In his native Sweden they call big, bearded Karl-Martin Almqvist "The Bear." He's one the best of the current crop of jazz saxophonists there. Critics even make comparisons with Lars Gullin, the legendary reedman who gave Swedish jazz its own, highly distinctive voice. "I would love to be able to say Gullin was my first influence," Almqvist responds ruefully. "But actually, you know, it was Dexter Gordon. He was the first tenor player that really did it for me."
Almqvist is back in Stockholm after rehearsals in the west coast city of Gothenburg for a concert of Gullin's music by the Bohuslan Big Band. He's been 'depping' for Ove Ingmarsson, the band's regular tenor man, who's on sick leave. "Great charts," says Almqvist, shaking his head in disbelief, "Just amazing."
The concert was to mark what would have been baritone player Gullin's 80th birthday had he not died in 1976, aged only 48, body and career wasted by years of drug misuse.
Swedes call Gullin's music from his productive years "Fabod jazz," a fabod being a small alpine farm where cattle were traditionally taken to graze in summer. The term reflects a landscape of forests and lakes and echoes a national tradition for lilting, melancholic folksongs. There is the same feel about much of Almqvist's playing. "It's not something intentional," he says. "It's just the way it comes out. I don't really think about how it should be. I just play the music I feel inside."
That musicmelodic, meditative and inventivehas evolved gradually since boyhood in Karlstad, principal city of the province of Varmland, renowned for its folklore. In addition to Dexter Gordon, Almqvist was influenced in youth by John Coltrane and Stan Getz, and then caught up on Coleman Hawkins and Ben Webster later.
He persuaded his parents to buy him his first saxophone at the age of ten. "My father plays a little piano but there are no other real musicians in the family," he says.
He left home to study seriously, first at the Academy of Music in the southern city of Malmo and later at Mannes College in New York City. Here pianist Phil Markowitz taught him piano technique and George Garzone, saxophone technique. "It was a great experience," says Almqvist. "The big difference between their methods and those of my teachers back in Sweden was that in New York I was encouraged to go out and play the things I'd learned."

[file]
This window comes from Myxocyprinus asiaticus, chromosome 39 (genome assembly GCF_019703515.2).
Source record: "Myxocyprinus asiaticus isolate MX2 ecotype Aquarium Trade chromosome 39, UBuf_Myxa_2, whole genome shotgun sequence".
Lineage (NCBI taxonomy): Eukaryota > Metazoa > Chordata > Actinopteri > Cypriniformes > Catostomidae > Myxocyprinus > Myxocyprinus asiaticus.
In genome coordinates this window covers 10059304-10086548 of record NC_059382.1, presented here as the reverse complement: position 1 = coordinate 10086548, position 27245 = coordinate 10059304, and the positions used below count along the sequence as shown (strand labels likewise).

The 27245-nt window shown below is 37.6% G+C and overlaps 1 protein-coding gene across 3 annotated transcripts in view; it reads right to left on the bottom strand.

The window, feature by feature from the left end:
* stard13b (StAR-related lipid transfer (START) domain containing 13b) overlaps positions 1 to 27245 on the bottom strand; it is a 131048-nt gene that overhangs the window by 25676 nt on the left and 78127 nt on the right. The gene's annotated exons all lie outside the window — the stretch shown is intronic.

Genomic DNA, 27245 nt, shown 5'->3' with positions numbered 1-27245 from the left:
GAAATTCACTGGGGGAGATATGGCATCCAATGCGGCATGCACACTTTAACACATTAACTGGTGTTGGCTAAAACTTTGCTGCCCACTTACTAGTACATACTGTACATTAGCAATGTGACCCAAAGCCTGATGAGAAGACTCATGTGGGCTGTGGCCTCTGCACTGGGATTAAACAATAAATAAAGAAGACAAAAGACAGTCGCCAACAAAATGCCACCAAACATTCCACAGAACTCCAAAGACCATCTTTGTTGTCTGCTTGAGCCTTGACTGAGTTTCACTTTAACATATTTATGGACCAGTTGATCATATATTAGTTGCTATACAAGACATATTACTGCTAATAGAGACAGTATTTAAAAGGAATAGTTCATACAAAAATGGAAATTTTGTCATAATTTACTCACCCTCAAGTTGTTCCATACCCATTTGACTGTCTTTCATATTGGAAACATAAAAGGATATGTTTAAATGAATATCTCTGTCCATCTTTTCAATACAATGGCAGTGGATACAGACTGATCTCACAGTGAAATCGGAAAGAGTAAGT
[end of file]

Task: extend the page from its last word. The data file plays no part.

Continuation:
This he duly did, sitting in on diverse sessions, including one in Birdland. "I guess I should have found that pretty daunting but in fact I didn't. I also played at Small's and the Knitting Factory. It was all marvelous experiencejust great fun really."
It was in New York too that Almqvist first started playing with a fellow Swedish student, pianist Mathias Landaeus. An album with Landaeus as leader, recorded in Brooklyn, was released under the title, Blabete by the Swedish label Amigo in 1996. The pair cut a second album, Darling," for Amigo on their return to Sweden and gigged together. Almqvist also frequently played with Landaeus's band, The House of Approximation, which cut three albums for Moserobie.
Their personal collaboration culminated in Double Door, a duo album on the Prophone label that received rave reviews in the local press. Almqvist says: "Originally, we were going to play with other instruments but a friend of ours said, 'No. You should do it just with the two of you.' We took his advice."
Landaeus says, "I love Karl-Martin's playing. He's always been a really good player, like he was a complete musician right from the start. He has gotten deeper and deeper emotionally and spiritually over the years. He can set a venue on fire with his energy but at the same time he shows more vulnerability than most horn players. I was always attracted by the confidence and honesty of his playing.
"He has developed a unique voice. It doesn't matter if he plays totally free or if he solos over the most complicated formall you will hear is Karl-Martin. He is void of all mannerisms. I knew from the start that he was a world class player and felt privileged to play so much with him."
Eventually, the two went their separate ways, although they stay friends and maintain musical contact. But when Almqvist formed a quartet of his own, it was with Jan Lundgren on piano. Lundgren has since graduated to a host of other things and gained international recognition. Almqvist replaced him with the inventive young pianist, Jonas Ostholm. Other members are Flip Augustson (bass) and Sebastian Voegler (drums).
The quartet's latest album is enigmatically titled Stretching the Portfolio. The standout track, "Senter," has a very folksy feel to it, with Ostholm's solo evoking memories of the late, great Jan Johansson. Another track with a pastoral feel to it, "Home," is a tribute to Almqvist's parents' house in Varmland, "just 15 meters from the lake."